Pittsburgh, PA (Heinz Field) — For once, it wasn’t all on the Virginia Tech defense to finish a close game.
Virginia Tech stormed back in the third quarter after surrendering the lead, and thanks to impressive performances from Joey Slye (six field goals) and the offense, the Hokies held off the Pittsburgh Panthers 39-36.
The win marks the first time Virginia Tech has left Heinz Field victorious in five tries dating back to 2001. Though the defense struggled to slow down Pittsburgh, the Hokies amassed 556 yards of offense and Isaiah Ford, Cam Phillips and Bucky Hodges all had over 100 receiving yards. Jerod Evans played well too, throwing for 406 yards, two touchdowns and running for another 33 yards.
“I’m proud of our guys and the way they played,” Virginia Tech head coach Justin Fuente said. “Obviously, it wasn’t perfect. We played a really good football team, a good football team in all three phases of the game. Every time we got a stop or every time we gained yards, they were hard-earned.”
Virginia Tech’s offense took advantage of Pittsburgh’s decision to stack the box and play man coverage on the outside. Throughout the game, Evans threw 50-50 balls to his receivers, usually resulting in a reception.
“They don’t give you a whole lot of choice with the way they play,” Fuente said. “I thought our guys accepted the challenge, they knew that going in. It certainly wasn’t a surprise.”
Virginia Tech’s 556 yards followed 523 yards against Miami last Thursday, making it the first time the Hokies have gone over 500 yards in consecutive games since the 1999 Sugar Bowl (503 yards) and the 2000 opener against Akron (549 yards).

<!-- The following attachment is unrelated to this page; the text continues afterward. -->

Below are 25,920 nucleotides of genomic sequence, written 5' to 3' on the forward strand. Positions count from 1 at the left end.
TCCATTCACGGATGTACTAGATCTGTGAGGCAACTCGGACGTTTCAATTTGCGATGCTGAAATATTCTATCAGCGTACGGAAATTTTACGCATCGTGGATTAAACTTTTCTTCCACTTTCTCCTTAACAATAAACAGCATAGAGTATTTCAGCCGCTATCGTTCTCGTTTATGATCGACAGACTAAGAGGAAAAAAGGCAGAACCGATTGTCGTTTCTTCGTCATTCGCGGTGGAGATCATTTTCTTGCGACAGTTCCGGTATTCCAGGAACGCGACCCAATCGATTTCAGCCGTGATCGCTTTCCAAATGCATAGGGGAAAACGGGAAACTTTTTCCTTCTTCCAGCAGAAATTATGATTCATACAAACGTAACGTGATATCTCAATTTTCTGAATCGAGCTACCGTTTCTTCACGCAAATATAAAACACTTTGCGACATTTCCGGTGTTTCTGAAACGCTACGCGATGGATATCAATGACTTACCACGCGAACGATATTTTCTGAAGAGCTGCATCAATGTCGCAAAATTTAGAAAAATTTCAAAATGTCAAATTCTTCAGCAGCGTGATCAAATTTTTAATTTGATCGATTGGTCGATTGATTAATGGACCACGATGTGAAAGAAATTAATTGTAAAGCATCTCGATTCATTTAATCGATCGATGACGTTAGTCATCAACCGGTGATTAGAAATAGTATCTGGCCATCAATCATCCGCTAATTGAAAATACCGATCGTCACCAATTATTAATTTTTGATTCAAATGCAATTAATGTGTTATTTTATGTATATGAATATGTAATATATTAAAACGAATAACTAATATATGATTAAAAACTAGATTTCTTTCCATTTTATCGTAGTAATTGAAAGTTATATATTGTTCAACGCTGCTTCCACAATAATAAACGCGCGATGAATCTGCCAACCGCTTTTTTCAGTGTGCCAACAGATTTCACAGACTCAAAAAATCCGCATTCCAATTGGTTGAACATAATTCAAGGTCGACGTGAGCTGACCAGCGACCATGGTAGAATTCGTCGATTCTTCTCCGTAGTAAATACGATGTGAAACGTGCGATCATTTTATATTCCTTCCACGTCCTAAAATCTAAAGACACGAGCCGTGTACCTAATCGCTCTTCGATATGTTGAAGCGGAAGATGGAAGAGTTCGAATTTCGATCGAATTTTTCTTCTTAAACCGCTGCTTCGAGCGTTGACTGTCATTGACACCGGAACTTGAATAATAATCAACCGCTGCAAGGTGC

Pittsburgh’s offense had plenty of success themselves, racking up 458 yards. Pittsburgh ran for 180 yards, 141 by James Conner alone. Conner ran for three touchdowns as well, on 19 carries.
“He’s playing with a new lease on life,” said Virginia Tech defensive coordinator Bud Foster. “He’s playing hard. He always has, They did a nice job seeing what we were doing and how we were trying to take away their jet sweep and kind of countering, running back away from it.”
Virginia Tech’s offensive success started early. Evans engineered a 10 play, 76 yard drive that ended up inside the Pittsburgh 15-yard-line. The Hokies stalled in the redzone and were forced to settle for a 31-yard field goal from Slye to go up 3-0. The struggles in the redzone would persist all game.
Pittsburgh’s dangerous returner Quadree Henderson fumbled on the ensuing kickoff, putting the Hokies inside the Panthers’ redzone. The offense couldn’t capitalize, and Slye’s second field goal of the game gave Virginia Tech a 6-0 lead before Pittsburgh’s offense even saw the field.
The Panthers’ first drive didn’t end well. Facing a second-and-15, Nathan Peterman was picked off by Mook Reynolds at the Pittsburgh 30-yard-line, once again giving the Hokies terrific field position. The Hokies proceeded to lose four yards in three plays and thanks to a windy Pittsburgh evening, were forced to punt from the 34-yard-line.
Evans said after the game that the team’s struggles in the redzone were frustrating.
“For somebody that loves to score touchdowns, put up a lot of points, extremely,” Evans said. “That’s the way it is.”
Tech’s redzone struggles continued in the second quarter, as Virginia Tech was stopped at the Pittsburgh 5-yard-line. Slye tacked on another field goal, giving the Hokies a 9-0 lead.
Two drives later, the Panther offense kicked into gear. Peterman completed five straight passes, including a 37-yarder to Henderson, and Conner capped it off with the touchdown to cut Virginia Tech’s lead to 9-7 with 4:14 left in the half.
The Hokies answered on their next possession. Evans found Phillips and Hodges for gains of 18 yards each and this time in the redzone, Tech punched it in with an Evans pass to Chris Cunningham, giving Virginia Tech a 16-7 lead.
Pittsburgh kept the reeling Hokies’ defense off guard on the next drive with a 71-yard pass to Scott Orndorff. Pitt finished it off with Conner’s second touchdown of the game, and the Hokies held a slim 16-14 lead heading into halftime.
“We knew it was going to be a 60-minute fistfight and it was,” Foster said.